Friday, December 26, 2008

Christmas at the Beach

A generous friend of ours loaned us the use of their beachfront condominium in Ormond Beach for the week of Christmas. It was a nice getaway, even though the weather was kind of stormy the first couple of days. It was a little raw to be out on the beach, but the gale-force winds attracted kite-surfers, who zipped around in the roaring waves, catching big air and possibly pneumonia.


After the cold front passed through, the weather warmed up to the high 70’s and we took to the beach, which was nearly deserted in December.


Someone brought a dog down and I watched in amazement as she raced up and down the beach at breakneck speed, the embodiment of pure joy.


After a while I got bored, so I drove down to the nearest bait shop to buy some shrimp. Outside the bait shop, I saw this:


At first I thought it was a disabled person who wanted help to get across the busy A1A, but on closer inspection, I realized it was a dummy in the wheelchair. I asked the person in the bait shop why it was there, and she just shrugged and said, “We always put him out there.” Every time I drove by the bait shop, the dummy was there, and I’m still wondering why.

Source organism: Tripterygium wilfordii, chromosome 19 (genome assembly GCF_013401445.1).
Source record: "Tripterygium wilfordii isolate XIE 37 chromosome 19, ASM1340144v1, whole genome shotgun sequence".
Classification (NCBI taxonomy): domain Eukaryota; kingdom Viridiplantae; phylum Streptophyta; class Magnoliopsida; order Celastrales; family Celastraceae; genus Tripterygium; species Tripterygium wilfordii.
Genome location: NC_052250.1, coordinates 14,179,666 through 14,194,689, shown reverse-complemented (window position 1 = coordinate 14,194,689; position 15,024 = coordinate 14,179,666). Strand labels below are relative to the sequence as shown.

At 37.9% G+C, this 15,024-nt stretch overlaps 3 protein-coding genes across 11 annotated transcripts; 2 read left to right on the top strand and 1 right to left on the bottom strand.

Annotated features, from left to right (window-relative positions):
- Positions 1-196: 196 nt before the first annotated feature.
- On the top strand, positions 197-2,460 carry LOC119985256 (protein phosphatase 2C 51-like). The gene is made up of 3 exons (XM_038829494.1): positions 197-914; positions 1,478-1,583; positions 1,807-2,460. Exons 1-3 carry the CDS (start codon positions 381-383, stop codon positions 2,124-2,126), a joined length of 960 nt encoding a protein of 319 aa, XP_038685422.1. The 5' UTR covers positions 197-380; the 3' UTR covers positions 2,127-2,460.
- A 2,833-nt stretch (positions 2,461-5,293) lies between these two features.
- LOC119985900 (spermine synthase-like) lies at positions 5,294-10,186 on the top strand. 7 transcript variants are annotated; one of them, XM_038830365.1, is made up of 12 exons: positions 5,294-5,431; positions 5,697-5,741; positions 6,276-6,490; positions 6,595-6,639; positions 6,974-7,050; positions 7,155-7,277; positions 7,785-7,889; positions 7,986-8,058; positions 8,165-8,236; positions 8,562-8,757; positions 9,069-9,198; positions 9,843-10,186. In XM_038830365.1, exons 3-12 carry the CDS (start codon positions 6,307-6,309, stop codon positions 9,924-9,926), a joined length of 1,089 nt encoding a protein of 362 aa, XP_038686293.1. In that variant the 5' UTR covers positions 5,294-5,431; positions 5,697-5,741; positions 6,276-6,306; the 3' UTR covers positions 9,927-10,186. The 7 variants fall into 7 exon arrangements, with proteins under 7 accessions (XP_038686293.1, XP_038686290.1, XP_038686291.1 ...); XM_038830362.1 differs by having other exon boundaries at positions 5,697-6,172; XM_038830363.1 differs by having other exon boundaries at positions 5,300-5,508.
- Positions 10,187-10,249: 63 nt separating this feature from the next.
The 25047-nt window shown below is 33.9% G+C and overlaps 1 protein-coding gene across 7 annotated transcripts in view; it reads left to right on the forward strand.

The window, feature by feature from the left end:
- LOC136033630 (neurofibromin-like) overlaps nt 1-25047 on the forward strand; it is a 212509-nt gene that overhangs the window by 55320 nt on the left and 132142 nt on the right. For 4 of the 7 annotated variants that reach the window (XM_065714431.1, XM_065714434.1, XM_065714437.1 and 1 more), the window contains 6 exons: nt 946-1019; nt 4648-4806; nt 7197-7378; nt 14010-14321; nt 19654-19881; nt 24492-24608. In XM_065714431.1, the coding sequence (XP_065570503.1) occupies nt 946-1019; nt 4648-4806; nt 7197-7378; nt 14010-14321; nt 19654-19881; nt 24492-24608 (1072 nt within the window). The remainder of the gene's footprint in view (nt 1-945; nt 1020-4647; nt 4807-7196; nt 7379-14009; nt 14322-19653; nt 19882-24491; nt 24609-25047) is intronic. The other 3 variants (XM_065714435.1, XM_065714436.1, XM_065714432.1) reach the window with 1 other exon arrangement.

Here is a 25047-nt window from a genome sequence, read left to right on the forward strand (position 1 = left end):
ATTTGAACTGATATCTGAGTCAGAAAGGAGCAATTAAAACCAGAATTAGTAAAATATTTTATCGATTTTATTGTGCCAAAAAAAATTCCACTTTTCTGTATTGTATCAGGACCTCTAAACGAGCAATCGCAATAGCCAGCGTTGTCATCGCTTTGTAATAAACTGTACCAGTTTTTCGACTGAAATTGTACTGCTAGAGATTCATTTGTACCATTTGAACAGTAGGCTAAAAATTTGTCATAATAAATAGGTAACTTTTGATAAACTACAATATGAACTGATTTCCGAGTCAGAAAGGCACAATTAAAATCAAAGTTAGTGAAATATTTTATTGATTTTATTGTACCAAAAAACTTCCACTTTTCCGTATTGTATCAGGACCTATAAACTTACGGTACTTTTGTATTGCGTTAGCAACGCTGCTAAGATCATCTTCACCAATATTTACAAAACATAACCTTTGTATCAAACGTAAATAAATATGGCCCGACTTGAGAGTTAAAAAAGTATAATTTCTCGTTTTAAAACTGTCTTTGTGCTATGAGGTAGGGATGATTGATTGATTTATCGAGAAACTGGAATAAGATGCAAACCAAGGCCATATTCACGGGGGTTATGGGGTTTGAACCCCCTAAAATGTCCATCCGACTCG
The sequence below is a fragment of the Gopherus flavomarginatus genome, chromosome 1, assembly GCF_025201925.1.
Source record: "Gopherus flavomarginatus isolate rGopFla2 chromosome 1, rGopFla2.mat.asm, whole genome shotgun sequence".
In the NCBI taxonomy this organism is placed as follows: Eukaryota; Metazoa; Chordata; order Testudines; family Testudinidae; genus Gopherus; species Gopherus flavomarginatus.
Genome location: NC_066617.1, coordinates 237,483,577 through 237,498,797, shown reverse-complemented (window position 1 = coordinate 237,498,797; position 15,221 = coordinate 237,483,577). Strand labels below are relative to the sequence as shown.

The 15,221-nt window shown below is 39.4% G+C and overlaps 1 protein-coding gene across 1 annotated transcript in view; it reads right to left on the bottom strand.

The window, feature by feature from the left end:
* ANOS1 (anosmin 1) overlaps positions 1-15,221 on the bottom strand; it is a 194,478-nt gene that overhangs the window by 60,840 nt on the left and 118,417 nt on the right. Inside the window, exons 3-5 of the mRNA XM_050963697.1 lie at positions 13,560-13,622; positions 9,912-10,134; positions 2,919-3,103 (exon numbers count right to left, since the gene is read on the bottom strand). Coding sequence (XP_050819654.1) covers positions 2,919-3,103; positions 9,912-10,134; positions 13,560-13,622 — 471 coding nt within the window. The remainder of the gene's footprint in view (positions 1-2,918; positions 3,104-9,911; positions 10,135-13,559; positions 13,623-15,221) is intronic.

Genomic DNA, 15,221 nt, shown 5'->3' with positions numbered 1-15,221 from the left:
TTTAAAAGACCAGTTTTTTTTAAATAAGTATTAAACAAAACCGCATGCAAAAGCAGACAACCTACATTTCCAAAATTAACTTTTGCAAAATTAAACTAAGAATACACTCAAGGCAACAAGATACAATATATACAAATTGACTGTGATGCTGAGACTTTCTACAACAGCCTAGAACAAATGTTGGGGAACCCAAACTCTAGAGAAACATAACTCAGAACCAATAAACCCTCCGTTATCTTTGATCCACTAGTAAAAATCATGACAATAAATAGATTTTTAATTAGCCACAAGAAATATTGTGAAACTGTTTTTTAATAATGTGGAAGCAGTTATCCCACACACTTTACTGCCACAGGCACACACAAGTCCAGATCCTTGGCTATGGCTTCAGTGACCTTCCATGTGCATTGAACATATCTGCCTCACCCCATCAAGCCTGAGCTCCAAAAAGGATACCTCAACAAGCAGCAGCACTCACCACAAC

I fished for awhile, but my streak of bad luck as a fisherman remains unbroken.


Eventually I took a walk on the beach, disturbing the sandpipers.


Lots of these starfish were washed up from the heavy surf of the previous few days. They get tossed onto the sand at high tide and die.


I took the liberty of deputizing myself.


On Christmas day, we drove down to Ponce Inlet and poked around in the tidepools for awhile. I noticed something moving and found this little squiggle of sand being extruded by some unseen creature buried beneath it.


There’s a long breakwater at the entrance to Ponce Inlet, and it has a walkway constructed for fishermen. We walked out onto it and noticed that 90% of the people fishing were Chinese. Most stood on the walkway, but some climbed out onto the wet, treacherous rocks for a little solitude.


The weather started to turn ominous, so we headed back, watching dolphins slip through the water on their way into the lagoon for the night.


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